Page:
This is a substantial foliose lichen with, when moist, a brown (café au lait) thallus that becomes grey-brown on drying out. Its surface is smooth, though it may develop rather weak ridges. The purple grey coloured eruptions of soralia along the lobe margins may spread as scattered dots or somewhat more elongated squiggles over the surface of the thallus. They are a prominent feature. It might be mistaken for a Sticta, Nephroma or a Peltigera. The undersurface of Pseudocyphellaria and Sticta is covered in a dense, dark brown stubble of rhizines amongst which are small sunken bald patches, called pseudocyphellae in this species and give it its generic name and the English name of the Americans-the speckle bellies and true cyphellae in Sticta. In practice the differences between theses structures can only be observed with difficulty under a microscope. In Sticta limbata the undersurface and rhizines are much paler in colour and the rhizines less well developed and the lobes tend to be more or less circular in outline and remain discrete. P. intricata develops somewhat elongate overlapping lobes. S. sylvatica smells of fish when wet. Peltigera has large bushy, rather widely spaced rhizines and Nephroma a bare undersurface.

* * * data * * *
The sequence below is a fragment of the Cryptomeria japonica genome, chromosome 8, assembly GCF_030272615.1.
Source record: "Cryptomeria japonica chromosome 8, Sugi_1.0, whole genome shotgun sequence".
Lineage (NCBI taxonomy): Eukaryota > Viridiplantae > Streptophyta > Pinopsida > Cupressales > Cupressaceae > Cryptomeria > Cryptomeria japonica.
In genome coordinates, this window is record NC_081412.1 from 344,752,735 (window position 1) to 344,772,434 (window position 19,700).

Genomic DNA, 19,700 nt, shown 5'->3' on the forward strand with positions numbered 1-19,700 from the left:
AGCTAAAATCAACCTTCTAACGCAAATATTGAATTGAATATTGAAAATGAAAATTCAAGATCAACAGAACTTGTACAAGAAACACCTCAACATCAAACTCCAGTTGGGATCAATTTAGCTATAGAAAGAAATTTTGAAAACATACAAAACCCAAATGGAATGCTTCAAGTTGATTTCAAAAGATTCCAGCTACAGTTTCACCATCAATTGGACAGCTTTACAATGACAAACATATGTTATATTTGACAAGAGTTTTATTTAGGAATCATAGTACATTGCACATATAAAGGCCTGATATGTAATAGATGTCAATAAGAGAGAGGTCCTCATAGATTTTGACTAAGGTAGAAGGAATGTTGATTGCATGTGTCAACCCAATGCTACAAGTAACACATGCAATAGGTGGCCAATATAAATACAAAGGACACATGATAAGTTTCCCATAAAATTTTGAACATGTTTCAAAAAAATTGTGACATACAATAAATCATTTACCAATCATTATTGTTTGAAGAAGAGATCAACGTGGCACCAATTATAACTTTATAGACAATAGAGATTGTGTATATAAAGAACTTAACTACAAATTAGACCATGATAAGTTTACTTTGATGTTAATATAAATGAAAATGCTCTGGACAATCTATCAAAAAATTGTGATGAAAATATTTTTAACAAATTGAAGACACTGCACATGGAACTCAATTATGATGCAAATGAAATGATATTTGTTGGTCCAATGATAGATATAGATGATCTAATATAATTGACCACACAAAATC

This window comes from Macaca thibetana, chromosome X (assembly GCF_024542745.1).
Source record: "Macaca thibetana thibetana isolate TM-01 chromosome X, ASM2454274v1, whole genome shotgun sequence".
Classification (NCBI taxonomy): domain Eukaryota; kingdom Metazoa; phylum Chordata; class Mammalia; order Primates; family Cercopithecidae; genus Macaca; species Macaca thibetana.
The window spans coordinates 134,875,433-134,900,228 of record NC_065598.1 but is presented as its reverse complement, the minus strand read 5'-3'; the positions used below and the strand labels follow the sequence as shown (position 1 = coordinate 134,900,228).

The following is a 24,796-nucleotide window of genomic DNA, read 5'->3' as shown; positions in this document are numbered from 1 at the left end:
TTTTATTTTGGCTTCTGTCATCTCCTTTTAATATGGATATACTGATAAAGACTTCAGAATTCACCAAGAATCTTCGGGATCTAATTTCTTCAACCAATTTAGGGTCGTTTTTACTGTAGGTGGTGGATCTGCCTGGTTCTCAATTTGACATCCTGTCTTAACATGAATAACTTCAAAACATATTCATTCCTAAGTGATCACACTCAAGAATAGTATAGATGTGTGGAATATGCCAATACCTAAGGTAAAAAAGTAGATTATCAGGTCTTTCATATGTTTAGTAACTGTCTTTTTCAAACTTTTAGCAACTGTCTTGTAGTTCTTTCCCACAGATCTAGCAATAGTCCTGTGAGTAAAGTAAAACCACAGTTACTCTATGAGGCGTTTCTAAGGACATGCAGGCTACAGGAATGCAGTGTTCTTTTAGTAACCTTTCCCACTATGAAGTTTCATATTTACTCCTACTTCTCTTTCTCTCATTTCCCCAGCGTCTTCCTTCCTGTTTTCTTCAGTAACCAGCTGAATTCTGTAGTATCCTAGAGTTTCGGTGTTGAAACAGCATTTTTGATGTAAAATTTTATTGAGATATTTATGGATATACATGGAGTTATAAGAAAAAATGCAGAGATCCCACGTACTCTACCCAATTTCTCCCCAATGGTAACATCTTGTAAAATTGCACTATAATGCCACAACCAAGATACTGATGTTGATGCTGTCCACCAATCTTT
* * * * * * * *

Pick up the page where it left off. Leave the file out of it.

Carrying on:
Photo: Ray Woods
PLEASE NOTE. All Pseudocyphellarias appear to be exceptionally rare in
There have been three Pseudocyphellaria species recorded from